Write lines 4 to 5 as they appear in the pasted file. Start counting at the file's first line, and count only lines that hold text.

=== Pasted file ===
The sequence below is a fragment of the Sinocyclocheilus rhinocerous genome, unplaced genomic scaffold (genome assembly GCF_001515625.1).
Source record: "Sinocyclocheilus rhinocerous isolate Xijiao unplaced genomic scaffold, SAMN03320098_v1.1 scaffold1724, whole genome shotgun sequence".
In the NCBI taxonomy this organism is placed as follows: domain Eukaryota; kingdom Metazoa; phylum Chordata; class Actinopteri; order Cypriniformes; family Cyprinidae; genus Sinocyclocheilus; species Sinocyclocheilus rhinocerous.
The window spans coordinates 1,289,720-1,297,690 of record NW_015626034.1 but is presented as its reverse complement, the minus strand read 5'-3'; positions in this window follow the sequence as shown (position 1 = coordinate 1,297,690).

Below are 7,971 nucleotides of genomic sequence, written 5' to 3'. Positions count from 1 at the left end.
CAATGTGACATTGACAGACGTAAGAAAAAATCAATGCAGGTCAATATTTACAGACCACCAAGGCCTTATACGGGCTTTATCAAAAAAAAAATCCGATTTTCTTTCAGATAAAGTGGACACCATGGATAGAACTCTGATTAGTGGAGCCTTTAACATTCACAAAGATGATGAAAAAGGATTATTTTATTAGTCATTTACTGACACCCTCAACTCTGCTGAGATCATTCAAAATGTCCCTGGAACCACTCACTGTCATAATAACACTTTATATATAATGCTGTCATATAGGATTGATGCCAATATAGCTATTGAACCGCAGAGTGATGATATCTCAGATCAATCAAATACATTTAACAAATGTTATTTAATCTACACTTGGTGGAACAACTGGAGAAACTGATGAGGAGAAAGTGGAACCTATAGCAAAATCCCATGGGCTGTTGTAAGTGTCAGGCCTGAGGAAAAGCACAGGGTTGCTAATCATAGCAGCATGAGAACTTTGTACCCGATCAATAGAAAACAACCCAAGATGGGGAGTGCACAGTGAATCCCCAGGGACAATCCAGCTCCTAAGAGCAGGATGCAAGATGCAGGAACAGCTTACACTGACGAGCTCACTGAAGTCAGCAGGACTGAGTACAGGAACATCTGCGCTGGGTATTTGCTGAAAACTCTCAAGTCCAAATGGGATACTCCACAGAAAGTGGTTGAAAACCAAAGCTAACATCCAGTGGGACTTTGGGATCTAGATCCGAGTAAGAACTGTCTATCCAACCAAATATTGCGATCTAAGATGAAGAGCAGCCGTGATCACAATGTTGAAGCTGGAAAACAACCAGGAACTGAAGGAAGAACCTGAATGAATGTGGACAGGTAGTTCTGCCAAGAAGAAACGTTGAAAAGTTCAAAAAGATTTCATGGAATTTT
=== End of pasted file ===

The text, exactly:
The window spans coordinates 1,289,720-1,297,690 of record NW_015626034.1 but is presented as its reverse complement, the minus strand read 5'-3'; positions in this window follow the sequence as shown (position 1 = coordinate 1,297,690).

Below are 7,971 nucleotides of genomic sequence, written 5' to 3'. Positions count from 1 at the left end.